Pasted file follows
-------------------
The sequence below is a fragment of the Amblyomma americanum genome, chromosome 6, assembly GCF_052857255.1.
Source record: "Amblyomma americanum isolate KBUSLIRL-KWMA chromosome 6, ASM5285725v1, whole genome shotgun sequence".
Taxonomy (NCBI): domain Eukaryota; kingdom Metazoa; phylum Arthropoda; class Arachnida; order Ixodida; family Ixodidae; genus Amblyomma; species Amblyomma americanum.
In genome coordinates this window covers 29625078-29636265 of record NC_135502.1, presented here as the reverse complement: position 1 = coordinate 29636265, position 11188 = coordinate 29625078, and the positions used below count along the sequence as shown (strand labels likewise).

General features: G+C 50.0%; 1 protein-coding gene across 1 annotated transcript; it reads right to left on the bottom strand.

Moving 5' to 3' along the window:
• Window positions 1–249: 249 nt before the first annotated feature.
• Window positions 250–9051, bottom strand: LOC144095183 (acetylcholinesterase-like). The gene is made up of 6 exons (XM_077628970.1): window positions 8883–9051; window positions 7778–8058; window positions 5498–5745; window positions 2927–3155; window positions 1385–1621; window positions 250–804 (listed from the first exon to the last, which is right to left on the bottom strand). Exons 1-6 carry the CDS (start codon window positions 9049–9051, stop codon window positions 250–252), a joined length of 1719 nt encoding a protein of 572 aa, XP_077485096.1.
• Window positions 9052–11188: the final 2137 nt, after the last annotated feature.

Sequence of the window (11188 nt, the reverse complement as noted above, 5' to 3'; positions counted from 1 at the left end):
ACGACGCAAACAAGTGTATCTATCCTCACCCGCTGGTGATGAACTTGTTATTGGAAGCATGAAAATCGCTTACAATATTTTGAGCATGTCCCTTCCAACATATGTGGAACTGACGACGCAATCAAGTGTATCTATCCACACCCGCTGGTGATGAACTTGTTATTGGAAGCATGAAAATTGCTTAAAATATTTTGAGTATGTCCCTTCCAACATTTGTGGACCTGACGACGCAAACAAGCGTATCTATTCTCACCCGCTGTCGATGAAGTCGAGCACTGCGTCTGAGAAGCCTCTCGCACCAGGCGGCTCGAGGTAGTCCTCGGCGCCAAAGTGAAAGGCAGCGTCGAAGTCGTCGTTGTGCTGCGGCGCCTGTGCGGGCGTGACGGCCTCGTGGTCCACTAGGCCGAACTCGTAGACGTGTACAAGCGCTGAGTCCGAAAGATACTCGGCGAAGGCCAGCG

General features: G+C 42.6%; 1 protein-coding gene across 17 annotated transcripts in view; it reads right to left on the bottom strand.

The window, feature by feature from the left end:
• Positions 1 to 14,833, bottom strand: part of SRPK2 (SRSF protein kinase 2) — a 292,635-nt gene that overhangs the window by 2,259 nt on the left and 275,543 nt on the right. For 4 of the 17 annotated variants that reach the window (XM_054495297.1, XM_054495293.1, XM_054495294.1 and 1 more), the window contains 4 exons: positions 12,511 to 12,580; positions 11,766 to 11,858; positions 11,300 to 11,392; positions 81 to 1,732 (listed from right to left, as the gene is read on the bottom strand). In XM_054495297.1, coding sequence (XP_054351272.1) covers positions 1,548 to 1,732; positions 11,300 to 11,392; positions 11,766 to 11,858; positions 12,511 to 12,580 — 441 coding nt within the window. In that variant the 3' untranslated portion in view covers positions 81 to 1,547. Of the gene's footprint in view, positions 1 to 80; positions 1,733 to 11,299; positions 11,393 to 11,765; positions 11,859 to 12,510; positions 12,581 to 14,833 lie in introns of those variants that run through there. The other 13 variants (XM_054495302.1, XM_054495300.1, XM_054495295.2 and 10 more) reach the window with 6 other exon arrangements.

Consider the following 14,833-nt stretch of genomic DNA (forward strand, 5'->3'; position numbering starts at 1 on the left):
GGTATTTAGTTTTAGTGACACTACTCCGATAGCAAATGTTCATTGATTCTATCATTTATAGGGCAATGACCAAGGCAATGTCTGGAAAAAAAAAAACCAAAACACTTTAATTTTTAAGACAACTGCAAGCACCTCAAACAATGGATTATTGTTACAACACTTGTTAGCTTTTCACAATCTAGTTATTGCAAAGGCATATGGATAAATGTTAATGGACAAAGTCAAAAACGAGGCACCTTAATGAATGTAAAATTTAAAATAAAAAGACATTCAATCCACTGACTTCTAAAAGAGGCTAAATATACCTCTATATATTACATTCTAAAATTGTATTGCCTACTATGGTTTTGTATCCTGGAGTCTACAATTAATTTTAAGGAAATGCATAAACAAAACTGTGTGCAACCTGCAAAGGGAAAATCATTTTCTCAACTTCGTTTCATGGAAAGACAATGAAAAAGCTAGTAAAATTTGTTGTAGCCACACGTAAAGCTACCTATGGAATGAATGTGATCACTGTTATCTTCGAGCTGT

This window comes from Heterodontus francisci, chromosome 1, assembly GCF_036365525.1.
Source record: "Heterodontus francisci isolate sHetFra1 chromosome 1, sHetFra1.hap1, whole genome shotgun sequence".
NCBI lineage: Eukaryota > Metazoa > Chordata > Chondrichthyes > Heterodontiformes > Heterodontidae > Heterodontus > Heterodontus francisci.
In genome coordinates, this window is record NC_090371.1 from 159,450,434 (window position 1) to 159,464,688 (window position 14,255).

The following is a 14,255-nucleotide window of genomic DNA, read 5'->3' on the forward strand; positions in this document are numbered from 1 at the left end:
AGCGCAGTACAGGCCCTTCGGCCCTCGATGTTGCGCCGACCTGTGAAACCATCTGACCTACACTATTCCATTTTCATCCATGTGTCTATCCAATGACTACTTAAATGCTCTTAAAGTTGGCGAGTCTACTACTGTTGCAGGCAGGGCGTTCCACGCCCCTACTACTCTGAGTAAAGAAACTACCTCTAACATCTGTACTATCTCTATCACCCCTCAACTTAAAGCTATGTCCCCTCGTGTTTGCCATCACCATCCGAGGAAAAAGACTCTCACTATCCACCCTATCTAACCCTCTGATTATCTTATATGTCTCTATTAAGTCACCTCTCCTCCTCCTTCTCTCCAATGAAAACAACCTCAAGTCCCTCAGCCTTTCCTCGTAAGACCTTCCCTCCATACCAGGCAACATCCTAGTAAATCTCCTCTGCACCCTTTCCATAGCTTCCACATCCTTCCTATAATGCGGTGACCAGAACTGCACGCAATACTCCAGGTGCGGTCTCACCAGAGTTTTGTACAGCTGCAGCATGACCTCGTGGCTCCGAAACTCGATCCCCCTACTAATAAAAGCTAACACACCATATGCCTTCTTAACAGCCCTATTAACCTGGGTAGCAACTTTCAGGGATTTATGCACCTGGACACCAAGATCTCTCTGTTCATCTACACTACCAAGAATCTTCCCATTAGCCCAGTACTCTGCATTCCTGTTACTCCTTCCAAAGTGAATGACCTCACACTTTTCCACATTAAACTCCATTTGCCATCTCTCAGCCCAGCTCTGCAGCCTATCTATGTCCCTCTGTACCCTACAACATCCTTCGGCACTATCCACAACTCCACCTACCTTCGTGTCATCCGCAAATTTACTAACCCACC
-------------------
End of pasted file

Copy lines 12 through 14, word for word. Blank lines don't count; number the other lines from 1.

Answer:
General features: G+C 42.6%; 1 protein-coding gene across 17 annotated transcripts in view; it reads right to left on the bottom strand.

The window, feature by feature from the left end:
• Positions 1 to 14,833, bottom strand: part of SRPK2 (SRSF protein kinase 2) — a 292,635-nt gene that overhangs the window by 2,259 nt on the left and 275,543 nt on the right. For 4 of the 17 annotated variants that reach the window (XM_054495297.1, XM_054495293.1, XM_054495294.1 and 1 more), the window contains 4 exons: positions 12,511 to 12,580; positions 11,766 to 11,858; positions 11,300 to 11,392; positions 81 to 1,732 (listed from right to left, as the gene is read on the bottom strand). In XM_054495297.1, coding sequence (XP_054351272.1) covers positions 1,548 to 1,732; positions 11,300 to 11,392; positions 11,766 to 11,858; positions 12,511 to 12,580 — 441 coding nt within the window. In that variant the 3' untranslated portion in view covers positions 81 to 1,547. Of the gene's footprint in view, positions 1 to 80; positions 1,733 to 11,299; positions 11,393 to 11,765; positions 11,859 to 12,510; positions 12,581 to 14,833 lie in introns of those variants that run through there. The other 13 variants (XM_054495302.1, XM_054495300.1, XM_054495295.2 and 10 more) reach the window with 6 other exon arrangements.